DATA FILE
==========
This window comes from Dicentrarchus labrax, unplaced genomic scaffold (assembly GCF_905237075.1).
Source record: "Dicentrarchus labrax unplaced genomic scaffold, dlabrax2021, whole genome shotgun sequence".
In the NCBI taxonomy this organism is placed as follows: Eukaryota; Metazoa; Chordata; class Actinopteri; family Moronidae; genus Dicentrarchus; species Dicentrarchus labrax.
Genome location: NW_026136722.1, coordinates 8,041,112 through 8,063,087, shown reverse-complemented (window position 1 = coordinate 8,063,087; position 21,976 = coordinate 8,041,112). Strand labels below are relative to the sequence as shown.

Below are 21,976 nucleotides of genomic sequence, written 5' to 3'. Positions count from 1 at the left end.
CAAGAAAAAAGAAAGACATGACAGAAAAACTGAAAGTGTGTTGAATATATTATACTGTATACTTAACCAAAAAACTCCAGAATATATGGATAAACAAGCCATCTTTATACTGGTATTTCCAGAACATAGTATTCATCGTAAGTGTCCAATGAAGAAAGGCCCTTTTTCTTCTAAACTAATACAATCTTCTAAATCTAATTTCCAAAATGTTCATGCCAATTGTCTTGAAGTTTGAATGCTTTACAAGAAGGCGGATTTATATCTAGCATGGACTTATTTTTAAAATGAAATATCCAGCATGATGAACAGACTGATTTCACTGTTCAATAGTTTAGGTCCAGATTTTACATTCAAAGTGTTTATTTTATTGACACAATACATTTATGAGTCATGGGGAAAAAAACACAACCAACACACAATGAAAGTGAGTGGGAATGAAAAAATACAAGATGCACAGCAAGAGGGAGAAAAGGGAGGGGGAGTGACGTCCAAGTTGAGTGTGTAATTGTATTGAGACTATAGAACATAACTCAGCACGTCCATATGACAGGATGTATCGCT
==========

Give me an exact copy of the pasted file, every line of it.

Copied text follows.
This window comes from Dicentrarchus labrax, unplaced genomic scaffold (assembly GCF_905237075.1).
Source record: "Dicentrarchus labrax unplaced genomic scaffold, dlabrax2021, whole genome shotgun sequence".
In the NCBI taxonomy this organism is placed as follows: Eukaryota; Metazoa; Chordata; class Actinopteri; family Moronidae; genus Dicentrarchus; species Dicentrarchus labrax.
Genome location: NW_026136722.1, coordinates 8,041,112 through 8,063,087, shown reverse-complemented (window position 1 = coordinate 8,063,087; position 21,976 = coordinate 8,041,112). Strand labels below are relative to the sequence as shown.

Below are 21,976 nucleotides of genomic sequence, written 5' to 3'. Positions count from 1 at the left end.
CAAGAAAAAAGAAAGACATGACAGAAAAACTGAAAGTGTGTTGAATATATTATACTGTATACTTAACCAAAAAACTCCAGAATATATGGATAAACAAGCCATCTTTATACTGGTATTTCCAGAACATAGTATTCATCGTAAGTGTCCAATGAAGAAAGGCCCTTTTTCTTCTAAACTAATACAATCTTCTAAATCTAATTTCCAAAATGTTCATGCCAATTGTCTTGAAGTTTGAATGCTTTACAAGAAGGCGGATTTATATCTAGCATGGACTTATTTTTAAAATGAAATATCCAGCATGATGAACAGACTGATTTCACTGTTCAATAGTTTAGGTCCAGATTTTACATTCAAAGTGTTTATTTTATTGACACAATACATTTATGAGTCATGGGGAAAAAAACACAACCAACACACAATGAAAGTGAGTGGGAATGAAAAAATACAAGATGCACAGCAAGAGGGAGAAAAGGGAGGGGGAGTGACGTCCAAGTTGAGTGTGTAATTGTATTGAGACTATAGAACATAACTCAGCACGTCCATATGACAGGATGTATCGCT